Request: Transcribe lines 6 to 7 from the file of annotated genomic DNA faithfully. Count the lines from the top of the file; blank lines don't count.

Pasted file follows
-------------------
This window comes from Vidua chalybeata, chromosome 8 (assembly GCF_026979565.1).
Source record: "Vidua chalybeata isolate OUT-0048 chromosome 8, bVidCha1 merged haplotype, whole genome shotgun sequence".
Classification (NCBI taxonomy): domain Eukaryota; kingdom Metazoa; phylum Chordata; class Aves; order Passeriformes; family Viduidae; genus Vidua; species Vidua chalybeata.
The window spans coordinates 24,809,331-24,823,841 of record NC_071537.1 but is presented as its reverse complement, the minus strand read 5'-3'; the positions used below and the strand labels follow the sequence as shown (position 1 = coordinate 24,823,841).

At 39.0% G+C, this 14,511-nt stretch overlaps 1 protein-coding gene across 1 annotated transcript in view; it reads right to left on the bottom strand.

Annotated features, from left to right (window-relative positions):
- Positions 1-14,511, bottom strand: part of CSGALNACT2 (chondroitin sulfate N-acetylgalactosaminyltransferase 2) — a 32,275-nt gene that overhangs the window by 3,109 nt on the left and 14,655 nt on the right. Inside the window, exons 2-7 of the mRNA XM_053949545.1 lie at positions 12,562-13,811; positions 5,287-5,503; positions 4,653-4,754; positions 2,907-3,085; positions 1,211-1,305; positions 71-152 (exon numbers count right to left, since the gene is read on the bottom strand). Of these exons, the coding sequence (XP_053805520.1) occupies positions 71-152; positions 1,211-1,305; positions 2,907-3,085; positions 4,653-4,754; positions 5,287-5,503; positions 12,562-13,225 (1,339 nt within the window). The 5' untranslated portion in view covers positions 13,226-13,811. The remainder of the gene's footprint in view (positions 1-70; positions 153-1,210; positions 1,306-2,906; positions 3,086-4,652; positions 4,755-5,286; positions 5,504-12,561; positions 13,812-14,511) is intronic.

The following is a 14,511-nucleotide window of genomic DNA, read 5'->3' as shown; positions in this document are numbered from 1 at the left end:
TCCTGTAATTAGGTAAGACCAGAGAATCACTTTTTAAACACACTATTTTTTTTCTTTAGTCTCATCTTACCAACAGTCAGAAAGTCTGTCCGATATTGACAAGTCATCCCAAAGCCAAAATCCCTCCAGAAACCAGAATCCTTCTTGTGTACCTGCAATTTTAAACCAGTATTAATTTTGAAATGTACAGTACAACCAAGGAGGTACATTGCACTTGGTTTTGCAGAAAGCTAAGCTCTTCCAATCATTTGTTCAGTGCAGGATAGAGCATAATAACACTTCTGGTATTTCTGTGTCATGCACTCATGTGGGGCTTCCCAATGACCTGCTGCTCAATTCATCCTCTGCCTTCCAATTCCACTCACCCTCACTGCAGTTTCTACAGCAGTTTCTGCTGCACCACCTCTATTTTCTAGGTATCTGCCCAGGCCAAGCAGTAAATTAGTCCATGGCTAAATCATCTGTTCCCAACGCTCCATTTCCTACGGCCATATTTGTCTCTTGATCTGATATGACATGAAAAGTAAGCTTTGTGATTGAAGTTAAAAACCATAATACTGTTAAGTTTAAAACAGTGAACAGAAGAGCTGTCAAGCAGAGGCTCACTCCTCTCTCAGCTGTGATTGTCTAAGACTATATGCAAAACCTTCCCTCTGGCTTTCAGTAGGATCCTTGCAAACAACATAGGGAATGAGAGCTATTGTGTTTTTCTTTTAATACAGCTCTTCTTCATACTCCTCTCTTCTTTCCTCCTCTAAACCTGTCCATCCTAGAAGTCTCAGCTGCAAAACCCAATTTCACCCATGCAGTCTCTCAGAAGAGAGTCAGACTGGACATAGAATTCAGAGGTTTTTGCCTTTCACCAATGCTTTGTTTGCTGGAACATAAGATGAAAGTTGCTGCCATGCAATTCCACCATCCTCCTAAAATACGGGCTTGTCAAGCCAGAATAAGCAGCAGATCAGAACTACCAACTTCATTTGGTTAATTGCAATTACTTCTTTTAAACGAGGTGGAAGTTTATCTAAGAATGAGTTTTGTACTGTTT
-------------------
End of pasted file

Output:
Annotated features, from left to right (window-relative positions):
- Positions 1-14,511, bottom strand: part of CSGALNACT2 (chondroitin sulfate N-acetylgalactosaminyltransferase 2) — a 32,275-nt gene that overhangs the window by 3,109 nt on the left and 14,655 nt on the right. Inside the window, exons 2-7 of the mRNA XM_053949545.1 lie at positions 12,562-13,811; positions 5,287-5,503; positions 4,653-4,754; positions 2,907-3,085; positions 1,211-1,305; positions 71-152 (exon numbers count right to left, since the gene is read on the bottom strand). Of these exons, the coding sequence (XP_053805520.1) occupies positions 71-152; positions 1,211-1,305; positions 2,907-3,085; positions 4,653-4,754; positions 5,287-5,503; positions 12,562-13,225 (1,339 nt within the window). The 5' untranslated portion in view covers positions 13,226-13,811. The remainder of the gene's footprint in view (positions 1-70; positions 153-1,210; positions 1,306-2,906; positions 3,086-4,652; positions 4,755-5,286; positions 5,504-12,561; positions 13,812-14,511) is intronic.